Compound feed

News 1445 views last update:23 Oct 2017

Different types of oil in sow diets: Effect on milk

Milk fat is an important component in sow milk, as this helps to boost survival rates for the newborn piglets. Chinese researchers compared different types of oil in sow diets and the effect of milk parameters.

This was concluded by researchers from the Institute of Animal Nutrition, Northeast Agricultural University in China who studied the effects of adding different sources of fat to diets for sows on the performance, milk fatty acid (FA) profiles, fat globule size of milk, and immunoglobulins of sows and piglets during late gestation and lactation. The incentive for this study comes from the fact that milk fat is an important component of sow milk and is also an important quality indicator in milk assessment. Earlier studies showed that the addition of fat to sow diets have improved the survival of piglets and increased the weaning weight of piglets.

Photo: Hans Prinsen
Photo: Hans Prinsen

Different oils tested

Soybean oil is the most commonly used feed resource and is rich in C18:1 and C18:2. Therefore the aim of the present study is to evaluate the effects of supplementation of coconut oil, palm oil, soybean oil and mixed oil in diets of sows on performance milk FA profiles fat globule size of milk and immunoglobulins of sows and piglet during late gestation and lactation. In the study 60 sows were randomly allotted to four dietary treatments supplemented with 3% soybean oil, 3% coconut oil, 3% palm oil or 3% mixed oil, which included 1% soybean oil, 1% coconut oil and 1% palm oil, respectively, from day 107 of gestation to day 21 of lactation.

The coconut oil contained lauric acid (C12); the palm oil contained palmitic acid (C16); and the soybean oil contained linoleic acid (C18). The results showed that supplementation of coconut oil, palm oil, soybean oil and mixed oil in sow had no effects on sow and litter performance (P > 0.05). The addition of soybean oil to the diet increased the fat concentrations in colostrum compared with diets supplemented with palm oil and coconut oil (P < 0.05). No differences between treatments were observed among the immunological variables of the colostrum and milk (P > 0.05). However, the IgG and IgA levels increased in the plasma of sows and day 21 piglets after supplementation with soybean oil compared with diets supplemented with coconut oil and palm oil (P < 0.05).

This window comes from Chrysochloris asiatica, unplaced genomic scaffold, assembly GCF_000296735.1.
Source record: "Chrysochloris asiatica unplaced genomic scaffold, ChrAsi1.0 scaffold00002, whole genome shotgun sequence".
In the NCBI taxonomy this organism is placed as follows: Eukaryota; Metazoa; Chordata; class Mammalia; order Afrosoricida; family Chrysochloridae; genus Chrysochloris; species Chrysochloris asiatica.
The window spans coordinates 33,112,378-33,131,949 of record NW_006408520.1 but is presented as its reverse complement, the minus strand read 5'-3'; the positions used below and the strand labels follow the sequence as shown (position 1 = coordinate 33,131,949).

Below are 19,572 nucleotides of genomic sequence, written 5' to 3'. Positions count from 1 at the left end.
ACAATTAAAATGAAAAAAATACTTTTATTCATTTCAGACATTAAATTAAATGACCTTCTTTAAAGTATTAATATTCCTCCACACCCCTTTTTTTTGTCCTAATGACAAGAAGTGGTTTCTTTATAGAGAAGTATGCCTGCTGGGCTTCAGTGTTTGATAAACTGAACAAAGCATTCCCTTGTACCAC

Supplementation with coconut oil decreased the IgG and IgA concentrations in the plasma of sows compared with those of other groups (P < 0.05). When coconut oil was included in the sow diet, increased concentrations of C12:0 and C14:0 were found. The addition of palm oil to the sow diet increased the content of C16:0 in the colostrum and milk (P < 0.05). Increases in the concentrations of C18:2n-6 and C18:3n-3 were more pronounced in the colostrum and milk from sows fed soybean oil than in the colostrum and milk from sows fed other dietary treatments. The pattern of FA in plasma of piglets was similar to that in the sows’ milk. Additionally, the sow diet containing soybean oil led to an increased fat globule size, whereas coconut oil and palm oil decreased the fat globule size (P < 0.05). In conclusion, supplementation of soybean oil increased the colostrum fat and C18:2n-6 and C18:3n-3 concentrations as well as enhanced the immunoglobulin levels in the plasma of sows and piglets compared with the effects of supplementation with coconut oil and palm oil.

Conclusion

In conclusion, including soybean oil, coconut oil, palm oil and mixed oil in the sow diet during late gestation and lactation had no effects on the sow or litter performance, the percentages of protein, lactose, and total solids in colostrum and milk. Supplementation with soybean oil increased colostrum fat and C18:2n-6 and C18:3n-3 concentrations and enhanced immunoglobulin plasma levels in sows and piglets compared with those of sows fed diets supplemented with coconut oil and palm oil. The addition of coconut oil to the sow diet decreased MFG sizes. Similarly, the additions of palm oil and soybean oil decreased MFG sizes, but to increasingly lesser degrees, i.e., as the FA chain length increased, the sizes of MFG increased in sow milk.

Source: Animal Feed Science and Technology

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